- Replatform (Lift, Tinker, and Shift) – The approach falls between rehosting and refactoring. With this strategy, organizations aren’t entirely changing an applications architecture like refactoring, but they are making some changes and optimizations before moving to the cloud. Replatforming is often more expensive than rehosting but less expensive than refactoring.
- Repurchase – A repurchasing strategy speaks for itself. When an organization wants to replace a current application with a new one that better fits their needs, this is called repurchasing. An example of this might be moving from G Suite to Office 365, and the cost comes down to the cost of the new system.
- Retire – This migration strategy is simple- retire applications that are no longer useful for business processes.
As you can see, your cloud migration costs can really depend on what type of strategy you use. Even more, when you are planning your migration you will want to consider these questions:
- How long will the migration take?
- Will you be hiring additional help?
- Will you be purchasing any new software?
The answers to these questions will affect the pricing, with more time, resources, and knowledge dedicated to the project pushing the cost higher.
It’s especially important to keep your eye on the labor cost. Labor is a high-ticket item when it comes to a cloud migration, and the more you need of it, the more you will be spending. This includes consultant or outsourcing fees. Acquiring the specialized knowledge to assist with your cloud migration will most likely pay off in the long run, but it will cost you more.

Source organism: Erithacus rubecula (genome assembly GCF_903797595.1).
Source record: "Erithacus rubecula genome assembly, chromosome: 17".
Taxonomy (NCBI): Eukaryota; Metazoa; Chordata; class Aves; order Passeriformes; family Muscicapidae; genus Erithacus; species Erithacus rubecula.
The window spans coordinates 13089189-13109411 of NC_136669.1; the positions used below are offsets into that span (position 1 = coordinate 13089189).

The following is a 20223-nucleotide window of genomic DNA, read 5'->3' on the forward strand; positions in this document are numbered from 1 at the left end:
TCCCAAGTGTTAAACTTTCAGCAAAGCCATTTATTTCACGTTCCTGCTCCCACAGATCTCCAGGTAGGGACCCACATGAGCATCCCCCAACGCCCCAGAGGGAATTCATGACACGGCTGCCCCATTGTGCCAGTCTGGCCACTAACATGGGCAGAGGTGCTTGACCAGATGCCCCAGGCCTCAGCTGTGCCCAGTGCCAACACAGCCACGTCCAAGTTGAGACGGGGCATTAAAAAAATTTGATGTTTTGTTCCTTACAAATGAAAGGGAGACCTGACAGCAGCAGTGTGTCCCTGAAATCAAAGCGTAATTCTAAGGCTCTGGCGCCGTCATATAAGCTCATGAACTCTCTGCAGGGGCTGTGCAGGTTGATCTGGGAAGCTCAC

Another cost you will have to factor into the overall pricing of your cloud migration is the cost of management post-migration. How will you maintain and improve your cloud environment? Will you be growing your IT team, or can your current team handle it? Will you be outsourcing some of your management? Also, think about the costs of training employees on any new systems or apps post-migration.
Overall Cloud Migration Cost
After you have determined all of your segmented costs for migration, add them all up. You’ll probably see a fairly large number. Before you crumple up your paper and throw it immediately into the trash, it’s important to compare that number to what you are currently paying for your on-premise IT. This is called the Total Cost of Ownership (TCO).
Calculating your TCO involves including your direct and indirect costs. For example, remember that by moving to the cloud, you won’t be paying for physical hardware or the labor to maintain it. You also won’t be paying for the energy needed to power that hardware.
You’ll also want to think about the time and money you will be freeing up by using the cloud. In the cloud there is the lack of large capital investments, you can create and deploy apps more quickly, you have on-demand capacity where you only pay for what you use, and there is increased flexibility and collaboration. We tend to forget that these added benefits allow us to invest in other places such as marketing, research and development, or elsewhere. The added efficiency also saves resources as your employees have more time to work on other projects.
In the end, the cost of moving to the cloud is often smaller than the costs you’re currently paying. In fact, cost savings is often a large benefit of organizations moving to the cloud.
However, cloud migration may not be for everyone – or it might just not be the right time. If your cloud migration costs outweigh your current expenses for on-premise infrastructure and you don’t feel any benefits of the cloud make up for this, it might not be the right time to move to the cloud.
If you’re still not sure, download our Complete Cloud Migration Guide. It will provide you with all the information you need to make an informed decision on moving to the cloud.